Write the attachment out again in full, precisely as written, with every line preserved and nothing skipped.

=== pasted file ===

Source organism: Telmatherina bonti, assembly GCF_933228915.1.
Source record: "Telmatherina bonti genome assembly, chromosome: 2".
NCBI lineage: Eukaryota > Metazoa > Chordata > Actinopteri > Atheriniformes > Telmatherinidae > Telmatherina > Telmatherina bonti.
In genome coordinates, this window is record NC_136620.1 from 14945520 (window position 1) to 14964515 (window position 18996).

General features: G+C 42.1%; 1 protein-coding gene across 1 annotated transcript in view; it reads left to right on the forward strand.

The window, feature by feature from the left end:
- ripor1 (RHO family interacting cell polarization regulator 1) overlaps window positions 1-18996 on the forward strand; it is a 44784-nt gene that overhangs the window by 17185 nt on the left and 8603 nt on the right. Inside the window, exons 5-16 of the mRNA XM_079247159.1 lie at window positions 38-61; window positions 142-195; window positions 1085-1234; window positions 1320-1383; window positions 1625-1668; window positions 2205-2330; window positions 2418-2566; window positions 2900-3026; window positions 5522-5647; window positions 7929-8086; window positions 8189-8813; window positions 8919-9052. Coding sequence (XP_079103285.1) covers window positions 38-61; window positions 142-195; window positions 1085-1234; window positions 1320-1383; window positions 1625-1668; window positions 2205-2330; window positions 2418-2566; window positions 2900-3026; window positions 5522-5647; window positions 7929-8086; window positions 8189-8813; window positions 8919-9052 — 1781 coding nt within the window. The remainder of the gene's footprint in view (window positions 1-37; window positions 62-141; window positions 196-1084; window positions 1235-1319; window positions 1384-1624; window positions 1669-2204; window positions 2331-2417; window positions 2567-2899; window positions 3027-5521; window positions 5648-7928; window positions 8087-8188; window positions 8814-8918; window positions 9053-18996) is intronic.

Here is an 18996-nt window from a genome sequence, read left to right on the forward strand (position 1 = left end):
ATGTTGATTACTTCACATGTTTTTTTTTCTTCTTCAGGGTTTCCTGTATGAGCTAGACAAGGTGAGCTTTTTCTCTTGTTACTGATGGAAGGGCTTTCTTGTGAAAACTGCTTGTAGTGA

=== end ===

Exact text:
Source organism: Telmatherina bonti, assembly GCF_933228915.1.
Source record: "Telmatherina bonti genome assembly, chromosome: 2".
NCBI lineage: Eukaryota > Metazoa > Chordata > Actinopteri > Atheriniformes > Telmatherinidae > Telmatherina > Telmatherina bonti.
In genome coordinates, this window is record NC_136620.1 from 14945520 (window position 1) to 14964515 (window position 18996).

General features: G+C 42.1%; 1 protein-coding gene across 1 annotated transcript in view; it reads left to right on the forward strand.

The window, feature by feature from the left end:
- ripor1 (RHO family interacting cell polarization regulator 1) overlaps window positions 1-18996 on the forward strand; it is a 44784-nt gene that overhangs the window by 17185 nt on the left and 8603 nt on the right. Inside the window, exons 5-16 of the mRNA XM_079247159.1 lie at window positions 38-61; window positions 142-195; window positions 1085-1234; window positions 1320-1383; window positions 1625-1668; window positions 2205-2330; window positions 2418-2566; window positions 2900-3026; window positions 5522-5647; window positions 7929-8086; window positions 8189-8813; window positions 8919-9052. Coding sequence (XP_079103285.1) covers window positions 38-61; window positions 142-195; window positions 1085-1234; window positions 1320-1383; window positions 1625-1668; window positions 2205-2330; window positions 2418-2566; window positions 2900-3026; window positions 5522-5647; window positions 7929-8086; window positions 8189-8813; window positions 8919-9052 — 1781 coding nt within the window. The remainder of the gene's footprint in view (window positions 1-37; window positions 62-141; window positions 196-1084; window positions 1235-1319; window positions 1384-1624; window positions 1669-2204; window positions 2331-2417; window positions 2567-2899; window positions 3027-5521; window positions 5648-7928; window positions 8087-8188; window positions 8814-8918; window positions 9053-18996) is intronic.

Here is an 18996-nt window from a genome sequence, read left to right on the forward strand (position 1 = left end):
ATGTTGATTACTTCACATGTTTTTTTTTCTTCTTCAGGGTTTCCTGTATGAGCTAGACAAGGTGAGCTTTTTCTCTTGTTACTGATGGAAGGGCTTTCTTGTGAAAACTGCTTGTAGTGA